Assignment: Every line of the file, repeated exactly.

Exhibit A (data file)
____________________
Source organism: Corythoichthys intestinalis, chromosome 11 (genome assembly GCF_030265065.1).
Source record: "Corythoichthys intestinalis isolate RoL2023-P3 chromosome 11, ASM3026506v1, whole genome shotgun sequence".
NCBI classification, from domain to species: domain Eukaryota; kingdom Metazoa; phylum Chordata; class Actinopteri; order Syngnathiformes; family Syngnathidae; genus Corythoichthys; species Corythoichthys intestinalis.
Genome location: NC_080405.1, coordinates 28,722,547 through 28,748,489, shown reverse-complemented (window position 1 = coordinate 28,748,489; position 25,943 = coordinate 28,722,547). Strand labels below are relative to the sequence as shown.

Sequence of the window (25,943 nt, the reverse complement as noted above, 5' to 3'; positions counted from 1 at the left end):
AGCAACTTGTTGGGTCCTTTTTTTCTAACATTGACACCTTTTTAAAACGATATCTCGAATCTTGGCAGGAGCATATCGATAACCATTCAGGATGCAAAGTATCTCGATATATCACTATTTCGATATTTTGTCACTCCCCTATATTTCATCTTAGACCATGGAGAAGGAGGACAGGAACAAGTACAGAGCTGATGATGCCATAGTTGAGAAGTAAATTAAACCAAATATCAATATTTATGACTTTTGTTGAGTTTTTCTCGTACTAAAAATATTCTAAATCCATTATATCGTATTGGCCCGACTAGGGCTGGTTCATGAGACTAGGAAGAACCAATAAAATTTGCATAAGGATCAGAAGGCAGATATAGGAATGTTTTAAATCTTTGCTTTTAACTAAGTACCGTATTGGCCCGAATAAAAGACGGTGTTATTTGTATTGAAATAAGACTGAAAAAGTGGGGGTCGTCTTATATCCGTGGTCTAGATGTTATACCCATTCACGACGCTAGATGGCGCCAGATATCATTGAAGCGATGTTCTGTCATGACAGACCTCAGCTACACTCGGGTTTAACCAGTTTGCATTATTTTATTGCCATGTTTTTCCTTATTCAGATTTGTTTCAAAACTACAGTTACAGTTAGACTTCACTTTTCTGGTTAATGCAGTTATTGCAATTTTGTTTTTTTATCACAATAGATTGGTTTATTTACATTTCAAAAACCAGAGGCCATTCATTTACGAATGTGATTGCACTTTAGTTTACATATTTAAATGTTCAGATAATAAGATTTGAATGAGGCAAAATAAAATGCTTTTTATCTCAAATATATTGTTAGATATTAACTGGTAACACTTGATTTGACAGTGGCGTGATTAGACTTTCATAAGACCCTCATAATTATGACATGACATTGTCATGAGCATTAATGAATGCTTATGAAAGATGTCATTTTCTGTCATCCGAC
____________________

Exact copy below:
Source organism: Corythoichthys intestinalis, chromosome 11 (genome assembly GCF_030265065.1).
Source record: "Corythoichthys intestinalis isolate RoL2023-P3 chromosome 11, ASM3026506v1, whole genome shotgun sequence".
NCBI classification, from domain to species: domain Eukaryota; kingdom Metazoa; phylum Chordata; class Actinopteri; order Syngnathiformes; family Syngnathidae; genus Corythoichthys; species Corythoichthys intestinalis.
Genome location: NC_080405.1, coordinates 28,722,547 through 28,748,489, shown reverse-complemented (window position 1 = coordinate 28,748,489; position 25,943 = coordinate 28,722,547). Strand labels below are relative to the sequence as shown.

Sequence of the window (25,943 nt, the reverse complement as noted above, 5' to 3'; positions counted from 1 at the left end):
AGCAACTTGTTGGGTCCTTTTTTTCTAACATTGACACCTTTTTAAAACGATATCTCGAATCTTGGCAGGAGCATATCGATAACCATTCAGGATGCAAAGTATCTCGATATATCACTATTTCGATATTTTGTCACTCCCCTATATTTCATCTTAGACCATGGAGAAGGAGGACAGGAACAAGTACAGAGCTGATGATGCCATAGTTGAGAAGTAAATTAAACCAAATATCAATATTTATGACTTTTGTTGAGTTTTTCTCGTACTAAAAATATTCTAAATCCATTATATCGTATTGGCCCGACTAGGGCTGGTTCATGAGACTAGGAAGAACCAATAAAATTTGCATAAGGATCAGAAGGCAGATATAGGAATGTTTTAAATCTTTGCTTTTAACTAAGTACCGTATTGGCCCGAATAAAAGACGGTGTTATTTGTATTGAAATAAGACTGAAAAAGTGGGGGTCGTCTTATATCCGTGGTCTAGATGTTATACCCATTCACGACGCTAGATGGCGCCAGATATCATTGAAGCGATGTTCTGTCATGACAGACCTCAGCTACACTCGGGTTTAACCAGTTTGCATTATTTTATTGCCATGTTTTTCCTTATTCAGATTTGTTTCAAAACTACAGTTACAGTTAGACTTCACTTTTCTGGTTAATGCAGTTATTGCAATTTTGTTTTTTTATCACAATAGATTGGTTTATTTACATTTCAAAAACCAGAGGCCATTCATTTACGAATGTGATTGCACTTTAGTTTACATATTTAAATGTTCAGATAATAAGATTTGAATGAGGCAAAATAAAATGCTTTTTATCTCAAATATATTGTTAGATATTAACTGGTAACACTTGATTTGACAGTGGCGTGATTAGACTTTCATAAGACCCTCATAATTATGACATGACATTGTCATGAGCATTAATGAATGCTTATGAAAGATGTCATTTTCTGTCATCCGAC